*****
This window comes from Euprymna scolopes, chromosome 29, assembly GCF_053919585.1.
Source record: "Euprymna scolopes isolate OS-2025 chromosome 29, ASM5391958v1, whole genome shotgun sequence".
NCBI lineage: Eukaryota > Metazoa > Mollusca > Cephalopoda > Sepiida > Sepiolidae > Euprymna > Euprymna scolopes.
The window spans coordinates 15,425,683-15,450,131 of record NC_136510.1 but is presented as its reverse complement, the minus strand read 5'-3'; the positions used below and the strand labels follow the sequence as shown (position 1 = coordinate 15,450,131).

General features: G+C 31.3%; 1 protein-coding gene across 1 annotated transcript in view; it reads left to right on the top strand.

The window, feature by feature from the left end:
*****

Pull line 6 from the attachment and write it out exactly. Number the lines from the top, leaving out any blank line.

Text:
The window, feature by feature from the left end: